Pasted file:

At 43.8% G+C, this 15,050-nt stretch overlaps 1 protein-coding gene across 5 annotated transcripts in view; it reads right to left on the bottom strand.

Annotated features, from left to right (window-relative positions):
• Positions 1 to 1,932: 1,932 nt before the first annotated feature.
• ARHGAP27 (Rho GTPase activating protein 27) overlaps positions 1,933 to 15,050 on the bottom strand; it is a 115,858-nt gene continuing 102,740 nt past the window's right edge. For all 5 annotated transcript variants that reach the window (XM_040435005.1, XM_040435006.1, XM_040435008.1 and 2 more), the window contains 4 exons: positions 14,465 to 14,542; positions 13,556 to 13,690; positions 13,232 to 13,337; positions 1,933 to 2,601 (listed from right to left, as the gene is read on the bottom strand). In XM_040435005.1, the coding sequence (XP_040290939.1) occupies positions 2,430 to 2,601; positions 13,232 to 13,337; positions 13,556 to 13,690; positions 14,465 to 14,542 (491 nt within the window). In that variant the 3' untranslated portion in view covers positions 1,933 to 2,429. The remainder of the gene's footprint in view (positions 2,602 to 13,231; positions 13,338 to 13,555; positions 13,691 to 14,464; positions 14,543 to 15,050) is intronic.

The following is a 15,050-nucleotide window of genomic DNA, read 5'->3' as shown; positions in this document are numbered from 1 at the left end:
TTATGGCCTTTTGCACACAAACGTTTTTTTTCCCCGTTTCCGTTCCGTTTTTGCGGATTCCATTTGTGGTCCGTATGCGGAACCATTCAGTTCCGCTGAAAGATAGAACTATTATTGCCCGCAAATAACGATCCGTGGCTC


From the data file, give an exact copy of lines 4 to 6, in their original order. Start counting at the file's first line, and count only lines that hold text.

• ARHGAP27 (Rho GTPase activating protein 27) overlaps positions 1,933 to 15,050 on the bottom strand; it is a 115,858-nt gene continuing 102,740 nt past the window's right edge. For all 5 annotated transcript variants that reach the window (XM_040435005.1, XM_040435006.1, XM_040435008.1 and 2 more), the window contains 4 exons: positions 14,465 to 14,542; positions 13,556 to 13,690; positions 13,232 to 13,337; positions 1,933 to 2,601 (listed from right to left, as the gene is read on the bottom strand). In XM_040435005.1, the coding sequence (XP_040290939.1) occupies positions 2,430 to 2,601; positions 13,232 to 13,337; positions 13,556 to 13,690; positions 14,465 to 14,542 (491 nt within the window). In that variant the 3' untranslated portion in view covers positions 1,933 to 2,429. The remainder of the gene's footprint in view (positions 2,602 to 13,231; positions 13,338 to 13,555; positions 13,691 to 14,464; positions 14,543 to 15,050) is intronic.

The following is a 15,050-nucleotide window of genomic DNA, read 5'->3' as shown; positions in this document are numbered from 1 at the left end:
TTATGGCCTTTTGCACACAAACGTTTTTTTTCCCCGTTTCCGTTCCGTTTTTGCGGATTCCATTTGTGGTCCGTATGCGGAACCATTCAGTTCCGCTGAAAGATAGAACTATTATTGCCCGCAAATAACGATCCGTGGCTC